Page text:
Should you buy an Amazon Echo Flex? - Full Review
Amazon's Alexa has become an excellent option for anyone looking for voice assistants or smart speakers. Its extensive feature set and very open skill SDK allows easy access to develop new skills for the system by almost anyone. Recently, the Echo Flex was released, and if you are considering getting an Alexa, the Flex should not be ignored.
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Table of Contents
What is the Echo Flex?
The Echo Flex is Amazon's latest Alexa enabled product. It's designed to be small, compact, and ready for you to set and forget. It plugs directly into an electrical socket, either in a power bar or more commonly, on a wall. This feature allows it to save a lot of space and be really easy to setup. It took me around 1 minute to take it out of the box and plug it into the wall, which is undoubtedly very appreciated regardless of technical skill.
Its final unique feature is the USB port on the bottom, which is designed to accept compatible extension devices. At the time of writing, there are two of these devices, a night light, and a motion sensor. This feature is exciting as it's the first step towards integrating voice assistants into non "speaker" devices and it allows a great deal of control to users who may want to place them around the house with different attachments.
What can the Echo Flex do?
A lot of things actually! It offers almost every feature that the other Echo devices do, and in the case of the USB attachments, it provides features that the others don't. It's the most compact and least conspicuous voice assistant they currently sell, as it kind of looks like one of those plug-in battery chargers. Furthermore, it is a lot less expensive than any of the other Alexa offerings, with the runner up being the Echo Dot that costs around 35$ more than the Flex!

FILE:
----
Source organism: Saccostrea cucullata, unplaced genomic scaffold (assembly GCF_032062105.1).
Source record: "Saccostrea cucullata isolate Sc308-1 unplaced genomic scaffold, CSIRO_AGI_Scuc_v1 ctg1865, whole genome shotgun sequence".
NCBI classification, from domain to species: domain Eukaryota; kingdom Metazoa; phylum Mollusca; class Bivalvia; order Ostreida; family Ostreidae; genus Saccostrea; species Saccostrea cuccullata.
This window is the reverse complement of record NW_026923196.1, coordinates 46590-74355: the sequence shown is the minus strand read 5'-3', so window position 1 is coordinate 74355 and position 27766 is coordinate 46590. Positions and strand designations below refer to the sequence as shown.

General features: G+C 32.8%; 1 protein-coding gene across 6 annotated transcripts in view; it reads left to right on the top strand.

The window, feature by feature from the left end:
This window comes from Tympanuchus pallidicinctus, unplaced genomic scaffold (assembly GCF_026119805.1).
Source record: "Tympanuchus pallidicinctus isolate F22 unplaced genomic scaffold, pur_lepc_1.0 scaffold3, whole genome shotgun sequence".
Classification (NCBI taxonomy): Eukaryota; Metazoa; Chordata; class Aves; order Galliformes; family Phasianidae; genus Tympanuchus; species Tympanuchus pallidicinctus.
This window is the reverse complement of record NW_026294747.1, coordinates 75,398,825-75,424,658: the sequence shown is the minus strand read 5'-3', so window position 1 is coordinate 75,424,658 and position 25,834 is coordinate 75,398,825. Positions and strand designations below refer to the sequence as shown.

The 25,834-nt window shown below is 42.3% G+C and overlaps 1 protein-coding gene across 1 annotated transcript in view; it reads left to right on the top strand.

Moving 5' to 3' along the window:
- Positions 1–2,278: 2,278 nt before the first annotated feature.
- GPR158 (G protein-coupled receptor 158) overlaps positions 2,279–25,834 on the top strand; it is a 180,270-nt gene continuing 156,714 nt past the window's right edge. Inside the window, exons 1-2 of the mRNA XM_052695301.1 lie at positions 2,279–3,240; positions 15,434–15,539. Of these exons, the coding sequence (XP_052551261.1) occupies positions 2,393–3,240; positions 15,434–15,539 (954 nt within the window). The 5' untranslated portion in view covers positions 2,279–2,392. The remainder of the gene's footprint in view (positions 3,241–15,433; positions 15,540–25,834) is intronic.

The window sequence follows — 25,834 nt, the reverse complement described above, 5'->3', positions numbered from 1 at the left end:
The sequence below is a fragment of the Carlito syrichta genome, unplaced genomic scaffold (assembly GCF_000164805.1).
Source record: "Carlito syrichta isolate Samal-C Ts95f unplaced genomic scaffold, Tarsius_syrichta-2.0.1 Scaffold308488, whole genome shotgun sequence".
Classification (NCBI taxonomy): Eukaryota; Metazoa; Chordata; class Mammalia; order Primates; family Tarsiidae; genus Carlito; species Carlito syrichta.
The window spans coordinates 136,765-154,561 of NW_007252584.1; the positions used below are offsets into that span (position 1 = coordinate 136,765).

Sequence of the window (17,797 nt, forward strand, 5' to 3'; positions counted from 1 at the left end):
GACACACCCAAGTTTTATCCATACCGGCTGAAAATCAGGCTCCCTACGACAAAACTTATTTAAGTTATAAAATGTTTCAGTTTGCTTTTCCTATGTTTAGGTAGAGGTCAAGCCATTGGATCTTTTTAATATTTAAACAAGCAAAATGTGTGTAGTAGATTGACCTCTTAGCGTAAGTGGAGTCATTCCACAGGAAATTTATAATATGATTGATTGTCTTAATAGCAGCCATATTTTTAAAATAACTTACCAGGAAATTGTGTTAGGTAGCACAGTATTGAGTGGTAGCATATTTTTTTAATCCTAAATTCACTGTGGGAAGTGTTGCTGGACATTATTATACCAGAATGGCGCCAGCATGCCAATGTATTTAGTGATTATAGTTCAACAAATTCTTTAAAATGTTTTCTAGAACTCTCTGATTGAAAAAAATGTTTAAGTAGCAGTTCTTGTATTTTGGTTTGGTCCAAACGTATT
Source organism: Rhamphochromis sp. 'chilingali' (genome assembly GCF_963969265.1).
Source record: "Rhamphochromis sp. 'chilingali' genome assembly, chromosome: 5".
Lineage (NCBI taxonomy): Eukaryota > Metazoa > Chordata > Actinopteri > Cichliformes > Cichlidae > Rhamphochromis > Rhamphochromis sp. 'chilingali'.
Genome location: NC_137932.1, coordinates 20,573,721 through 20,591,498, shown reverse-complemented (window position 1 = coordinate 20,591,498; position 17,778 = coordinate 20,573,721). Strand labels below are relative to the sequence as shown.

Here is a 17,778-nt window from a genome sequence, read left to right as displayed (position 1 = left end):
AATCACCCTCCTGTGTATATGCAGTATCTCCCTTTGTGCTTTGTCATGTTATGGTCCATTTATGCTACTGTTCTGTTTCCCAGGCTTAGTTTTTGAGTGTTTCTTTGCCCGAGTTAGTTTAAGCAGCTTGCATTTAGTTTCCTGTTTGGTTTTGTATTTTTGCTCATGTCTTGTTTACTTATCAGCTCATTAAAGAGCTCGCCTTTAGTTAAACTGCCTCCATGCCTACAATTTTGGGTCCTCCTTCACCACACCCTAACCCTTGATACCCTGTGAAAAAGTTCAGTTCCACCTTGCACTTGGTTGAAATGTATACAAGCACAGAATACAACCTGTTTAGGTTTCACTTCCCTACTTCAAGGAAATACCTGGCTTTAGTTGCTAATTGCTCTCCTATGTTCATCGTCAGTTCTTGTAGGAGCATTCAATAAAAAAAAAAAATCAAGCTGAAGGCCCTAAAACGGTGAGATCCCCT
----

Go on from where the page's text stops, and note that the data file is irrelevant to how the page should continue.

Can the Echo Flex play music?
Yes, it can. I wouldn't recommend doing it though. It uses a tiny internal speaker to output sound, and its quality will be comparable to that of a phone's speaker. For low volume applications, such as to listen to a podcast or some sort of voice-heavy media it may work acceptably well. Still, for anything that has low-frequency bass, it will be immediately apparent that this is not a good speaker.
The Flex features a 3.5mm output that allows you to plug a real speaker into it, which it will then use to output any sound. This is a desirable option as if you wanted to add Alexa to a room that already has a speaker system, such as a room with a TV, you can simply plug the Flex into the existing speaker system. Now the output will be very reasonable and can be used to listen to music.
How to connect the Echo Flex to a Bluetooth speaker?
One of the real strengths of this device is its adaptability, for which Bluetooth connectivity is undoubtedly a big part of. The device can easily be paired with any BT speaker by following a few simple steps:
From the home screen clicking on devices will bring up the page featuring a list of any Alexa connected device you have. Select the Echo & Alexa.
Then click on the specific device you want to manage. Finally, click on Bluetooth Devices and hit the "Pair a new device" button to be taken through the steps of adding a device to your Flex.
Now any sound that would have come out of the Flex's tiny speaker will come out of the paired speaker. It is worth noting that for power users, the wireless connection will introduce a certain amount of lag which may be noticeable in some cases. I certainly noticed a more delayed response when using a connected speaker, but it wasn't deal-breaking. That being said, if it's possible to connect the speaker with the 3.5mm jack via a wire, it would undoubtedly be a lot better in this regard and is what I would recommend doing.
The Echo Flex is unique in that it features a new extension system via a USB port on the bottom of the device, which can be used to connect various devices designed to be compatible with the Flex. It can also be used to charge a phone or power any other USB connected device (provided it doesn't draw too much current of course).